Monitor Group Releases Seminal Report on Emerging Models for Social Enterprises and Market-Based Solutions to Poverty in 19 Countries
OXFORD, England, March 26, 2009 — Today at the Skoll World Forum on Social Entrepreneurship Monitor Group, one of the world’s leading advisory and consulting firms, releases “Emerging Markets, Emerging Models,” a first-of-its-kind report analyzing the actual behaviors, economics, and business models of successful “market-based solutions” — financially-sustainable enterprises that address challenges of global poverty. Compiled in an effort to use fact-based research to move beyond stereotypes, anecdotes, and common assumptions about the potential of market-based solutions, Monitor’s findings highlight actual data from global working models.
“Five years after C.K. Prahalad introduced the concept of The Fortune at the Bottom of the Pyramid, Monitor Group has carried out the first critical examination of how these emerging market-based solution models are functioning,” said Michael Kubzansky, Global Account Manager, Monitor Group. “This report provides strong evidence that engaging the poor as customers and suppliers presents an exciting – and significant – opportunity to establish new paradigms to bring genuine social change in economically sustainable ways.”
During the course of its research, Monitor conducted more than 35 field investigations, primarily in India and supplemented with research covering 19 countries across the world, but focused the research on India, which offers an advanced laboratory of social enterprise approaches and proved to be an especially fertile source on model effectiveness. Conclusions were based on more than 600 in-person interviews with low-income customers and small suppliers, and detailed interviews with – and research on – over 270 social enterprises in India.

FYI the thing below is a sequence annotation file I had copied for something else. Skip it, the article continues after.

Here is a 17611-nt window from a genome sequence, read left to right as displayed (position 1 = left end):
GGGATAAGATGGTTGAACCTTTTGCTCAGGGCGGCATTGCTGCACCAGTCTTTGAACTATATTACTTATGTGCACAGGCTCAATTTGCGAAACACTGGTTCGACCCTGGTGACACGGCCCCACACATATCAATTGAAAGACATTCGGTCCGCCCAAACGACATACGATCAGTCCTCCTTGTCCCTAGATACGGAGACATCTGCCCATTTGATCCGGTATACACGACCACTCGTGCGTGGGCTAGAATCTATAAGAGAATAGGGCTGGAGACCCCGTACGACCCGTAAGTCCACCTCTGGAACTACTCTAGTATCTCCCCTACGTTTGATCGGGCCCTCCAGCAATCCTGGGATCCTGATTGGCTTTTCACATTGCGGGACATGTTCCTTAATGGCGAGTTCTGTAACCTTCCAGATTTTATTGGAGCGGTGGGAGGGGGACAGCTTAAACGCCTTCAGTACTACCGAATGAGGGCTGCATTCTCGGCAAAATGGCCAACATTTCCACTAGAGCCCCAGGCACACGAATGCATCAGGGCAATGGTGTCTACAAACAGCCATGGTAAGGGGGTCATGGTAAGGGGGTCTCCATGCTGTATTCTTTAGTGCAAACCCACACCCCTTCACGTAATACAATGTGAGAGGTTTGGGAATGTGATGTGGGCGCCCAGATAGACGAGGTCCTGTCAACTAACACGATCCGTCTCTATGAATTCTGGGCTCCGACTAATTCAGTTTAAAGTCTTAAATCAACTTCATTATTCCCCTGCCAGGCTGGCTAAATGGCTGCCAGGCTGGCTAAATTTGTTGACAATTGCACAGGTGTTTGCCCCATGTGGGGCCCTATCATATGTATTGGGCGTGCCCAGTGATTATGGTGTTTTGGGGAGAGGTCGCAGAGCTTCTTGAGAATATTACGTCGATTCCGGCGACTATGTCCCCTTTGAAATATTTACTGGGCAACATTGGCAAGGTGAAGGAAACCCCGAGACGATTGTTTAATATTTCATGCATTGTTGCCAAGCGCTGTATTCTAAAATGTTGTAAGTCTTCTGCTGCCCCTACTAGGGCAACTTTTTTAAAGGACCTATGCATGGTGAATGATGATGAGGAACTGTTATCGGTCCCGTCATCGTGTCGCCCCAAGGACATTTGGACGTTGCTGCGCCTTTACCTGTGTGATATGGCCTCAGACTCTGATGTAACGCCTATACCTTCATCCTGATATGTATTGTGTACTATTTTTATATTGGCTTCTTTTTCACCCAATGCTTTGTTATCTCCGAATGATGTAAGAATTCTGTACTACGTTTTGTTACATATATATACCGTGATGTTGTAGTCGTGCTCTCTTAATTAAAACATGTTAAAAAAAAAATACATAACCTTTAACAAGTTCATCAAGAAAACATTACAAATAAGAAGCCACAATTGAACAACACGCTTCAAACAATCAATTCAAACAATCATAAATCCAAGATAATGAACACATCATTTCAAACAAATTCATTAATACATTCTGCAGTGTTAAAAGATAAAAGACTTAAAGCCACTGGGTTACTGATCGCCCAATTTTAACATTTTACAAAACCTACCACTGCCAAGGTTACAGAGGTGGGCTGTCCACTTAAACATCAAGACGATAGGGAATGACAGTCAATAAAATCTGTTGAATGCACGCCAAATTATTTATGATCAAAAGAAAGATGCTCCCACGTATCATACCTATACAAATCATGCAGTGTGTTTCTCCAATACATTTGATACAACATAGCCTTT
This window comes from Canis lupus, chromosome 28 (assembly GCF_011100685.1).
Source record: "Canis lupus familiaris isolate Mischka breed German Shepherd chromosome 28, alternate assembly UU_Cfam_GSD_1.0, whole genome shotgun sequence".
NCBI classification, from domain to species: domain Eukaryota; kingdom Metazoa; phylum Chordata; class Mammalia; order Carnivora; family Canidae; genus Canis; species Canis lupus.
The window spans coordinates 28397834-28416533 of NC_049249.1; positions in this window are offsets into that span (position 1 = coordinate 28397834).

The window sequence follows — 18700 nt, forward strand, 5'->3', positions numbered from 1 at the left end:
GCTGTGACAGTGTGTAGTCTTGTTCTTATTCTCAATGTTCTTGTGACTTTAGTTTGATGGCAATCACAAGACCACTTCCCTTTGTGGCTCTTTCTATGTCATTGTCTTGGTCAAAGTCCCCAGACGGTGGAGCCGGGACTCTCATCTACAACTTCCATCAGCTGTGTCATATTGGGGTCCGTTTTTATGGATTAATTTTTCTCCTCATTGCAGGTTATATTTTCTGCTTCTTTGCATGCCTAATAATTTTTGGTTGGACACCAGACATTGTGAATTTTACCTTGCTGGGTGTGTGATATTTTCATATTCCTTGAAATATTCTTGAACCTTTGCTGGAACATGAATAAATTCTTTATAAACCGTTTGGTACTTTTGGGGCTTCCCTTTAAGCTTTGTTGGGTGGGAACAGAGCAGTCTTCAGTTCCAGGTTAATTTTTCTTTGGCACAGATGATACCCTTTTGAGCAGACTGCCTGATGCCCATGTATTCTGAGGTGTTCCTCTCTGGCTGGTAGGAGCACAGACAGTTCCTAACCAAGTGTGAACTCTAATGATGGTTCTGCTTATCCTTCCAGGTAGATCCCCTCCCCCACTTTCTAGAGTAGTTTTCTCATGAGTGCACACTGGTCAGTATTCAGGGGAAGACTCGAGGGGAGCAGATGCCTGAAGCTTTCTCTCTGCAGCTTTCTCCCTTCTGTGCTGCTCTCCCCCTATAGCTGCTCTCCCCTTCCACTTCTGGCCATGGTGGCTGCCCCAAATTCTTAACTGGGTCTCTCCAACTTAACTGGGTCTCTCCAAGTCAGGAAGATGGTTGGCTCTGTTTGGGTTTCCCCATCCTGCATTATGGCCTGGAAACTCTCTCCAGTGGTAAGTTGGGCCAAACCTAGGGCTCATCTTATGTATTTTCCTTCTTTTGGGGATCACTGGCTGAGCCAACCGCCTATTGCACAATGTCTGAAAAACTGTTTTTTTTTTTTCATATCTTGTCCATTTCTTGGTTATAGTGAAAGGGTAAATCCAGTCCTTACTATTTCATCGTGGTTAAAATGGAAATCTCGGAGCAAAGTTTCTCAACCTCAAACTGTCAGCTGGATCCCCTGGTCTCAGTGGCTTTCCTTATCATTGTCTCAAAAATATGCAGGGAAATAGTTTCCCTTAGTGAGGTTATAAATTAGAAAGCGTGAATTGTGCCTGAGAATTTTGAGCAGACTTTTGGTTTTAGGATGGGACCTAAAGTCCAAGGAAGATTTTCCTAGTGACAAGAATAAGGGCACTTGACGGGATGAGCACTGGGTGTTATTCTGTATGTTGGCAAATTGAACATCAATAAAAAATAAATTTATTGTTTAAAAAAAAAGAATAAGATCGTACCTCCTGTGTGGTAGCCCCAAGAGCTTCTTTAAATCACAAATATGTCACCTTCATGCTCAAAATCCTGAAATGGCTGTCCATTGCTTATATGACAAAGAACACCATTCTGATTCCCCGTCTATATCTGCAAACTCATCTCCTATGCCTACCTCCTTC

Key findings of “Emerging Markets, Emerging Models” include:
* The key to success is the right business model. But business models that function well in developed and emerging markets, especially when dealing with affluent middle-income customers, are unlikely to work as well for low-income markets. The best business models in low-income economic markets – whether serving customers or engaging suppliers – often need to organize the full value chain end-to-end.
* New entrants and small enterprises are more likely than large corporations to lead the development of market-based solutions in low-end markets. Large companies have other sizable, appealing opportunities in emerging markets that are not as challenging to serve. Of the organizations observed, over two-thirds were either small and medium enterprises, or NGOs.
* Non-commercial or “soft” funding plays an important role in low-end markets and helped many of the successful enterprises examined in this report to reach scale.
* Meaningful scale is achieved in different ways but invariably takes time, especially if large corporations are not participating. Of the organizations surveyed, over 80 percent were not at or near scale. On average, most social enterprises require at least a decade to reach significant scale and only 18 percent of those organizations observed have been in operation for that long.
* The most common mistake among unsuccessful market-based solutions involves confusing what low-income customers or suppliers need with what they want. People living at the base of the economic pyramid should be seen as customers and not beneficiaries.